Contrary to what President Trump said at the end of his speech, a shutdown should never be the solution or even an option when governing. Everyone must be committed to finding a resolution to this impasse without threatening or enacting another shutdown. Surely, the suffering and deprivation we have seen across the country clearly demonstrated that shutdowns are not the answer to any disagreement.

I want to take this opportunity to thank our Speaker for her strong leadership throughout this crisis. She stood up for what was right, advocated passionately and effectively for the values and priorities of the American people. Her stalwart principled statements and actions played a critical role in bringing about a conclusion, as Americans overwhelmingly wanted, to the longest government shutdown in our nation’s history.

Congresswoman Luria: From my first day in office, the solution to this shutdown has been clear — reopen the government first, give federal employees their back pay, and then start negotiations on border security. I have voted 11 times to reopen the government, and I will do so as many times as necessary. That’s why on Wednesday I led a team of 30 House Democrats to urge our leadership to put forth a clear timeline to end the shutdown.

Congresswoman Spanberger: There is no question that the shutdown has put our federal workforce, national security, and overall economy at serious risk. With today’s announcement, we are one step closer to ending the shutdown.

Now, Democrats and Republicans must work together to fully reopen our government and make sure the spiraling chaos of the past 35 days cannot happen again in a mere three weeks.

Since the shutdown began, I have repeatedly voted for bipartisan funding bills that would restore the function of critical departments and agencies. I’ve pushed for bipartisan discussions, and today I am encouraged by signs that good-faith conversations are moving forward.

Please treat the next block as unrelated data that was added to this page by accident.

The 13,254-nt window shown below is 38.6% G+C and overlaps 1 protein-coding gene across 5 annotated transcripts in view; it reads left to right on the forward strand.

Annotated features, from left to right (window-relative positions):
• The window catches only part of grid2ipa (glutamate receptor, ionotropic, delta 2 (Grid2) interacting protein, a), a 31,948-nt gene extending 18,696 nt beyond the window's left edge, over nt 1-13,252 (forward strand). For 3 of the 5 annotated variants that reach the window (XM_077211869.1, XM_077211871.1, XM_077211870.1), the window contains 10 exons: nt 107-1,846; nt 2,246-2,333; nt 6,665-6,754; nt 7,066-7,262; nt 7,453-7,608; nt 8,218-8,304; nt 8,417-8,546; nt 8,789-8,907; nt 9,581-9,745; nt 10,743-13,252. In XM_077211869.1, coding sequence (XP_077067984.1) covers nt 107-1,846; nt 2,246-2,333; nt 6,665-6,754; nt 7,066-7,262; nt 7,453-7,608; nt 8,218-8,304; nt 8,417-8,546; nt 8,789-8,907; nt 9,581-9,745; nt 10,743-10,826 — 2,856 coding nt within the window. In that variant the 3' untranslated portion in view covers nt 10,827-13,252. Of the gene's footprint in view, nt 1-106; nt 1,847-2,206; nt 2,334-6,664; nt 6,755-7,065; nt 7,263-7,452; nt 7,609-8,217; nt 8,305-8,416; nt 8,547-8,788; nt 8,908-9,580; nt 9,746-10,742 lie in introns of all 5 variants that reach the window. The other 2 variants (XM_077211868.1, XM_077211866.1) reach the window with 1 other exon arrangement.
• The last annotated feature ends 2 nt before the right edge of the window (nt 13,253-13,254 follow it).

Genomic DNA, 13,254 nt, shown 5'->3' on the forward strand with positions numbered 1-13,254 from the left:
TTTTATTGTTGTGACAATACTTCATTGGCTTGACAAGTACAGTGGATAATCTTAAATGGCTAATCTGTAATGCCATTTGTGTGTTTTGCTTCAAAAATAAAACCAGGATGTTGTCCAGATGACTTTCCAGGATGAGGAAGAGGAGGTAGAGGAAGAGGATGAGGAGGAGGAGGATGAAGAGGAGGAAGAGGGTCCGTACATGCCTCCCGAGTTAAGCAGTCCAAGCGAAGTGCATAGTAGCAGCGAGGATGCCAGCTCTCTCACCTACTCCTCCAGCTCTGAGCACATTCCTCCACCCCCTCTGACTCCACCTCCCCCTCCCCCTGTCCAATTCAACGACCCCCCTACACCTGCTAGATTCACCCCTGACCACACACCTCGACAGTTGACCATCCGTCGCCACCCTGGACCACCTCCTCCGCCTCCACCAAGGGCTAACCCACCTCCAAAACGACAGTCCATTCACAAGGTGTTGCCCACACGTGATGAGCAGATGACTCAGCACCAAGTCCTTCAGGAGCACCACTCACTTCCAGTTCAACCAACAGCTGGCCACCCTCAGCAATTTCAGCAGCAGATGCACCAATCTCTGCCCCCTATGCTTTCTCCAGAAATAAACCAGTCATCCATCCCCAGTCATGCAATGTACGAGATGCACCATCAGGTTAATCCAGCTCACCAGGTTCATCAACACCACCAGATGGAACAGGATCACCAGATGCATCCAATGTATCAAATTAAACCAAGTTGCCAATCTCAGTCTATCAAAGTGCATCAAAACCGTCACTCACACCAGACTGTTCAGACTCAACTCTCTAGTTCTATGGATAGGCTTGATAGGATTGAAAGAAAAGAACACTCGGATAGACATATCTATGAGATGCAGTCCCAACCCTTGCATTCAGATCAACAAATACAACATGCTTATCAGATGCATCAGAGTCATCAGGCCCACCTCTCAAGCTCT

Federal employees in Central Virginia and across the country have experienced severe financial pain at the hands of hyper-partisanship, and these public servants deserve much better from their elected officials.

Congresswoman Wexton: Hundreds of thousands of Americans will never recover from Donald Trump and Mitch McConnell’s petty power play. They should apologize for all the suffering they inflicted on federal workers, contractors, and everyone who was impacted by their senseless shutdown. This debacle accomplished nothing other than to lower our nation’s standing in the world and attack our already overburdened federal workforce.

I’m relieved that my constituents will finally get paid and back to work serving and protecting our country. Using shutdowns as leverage in policy negotiations never works, and I hope this President now recognizes that he must never do it again.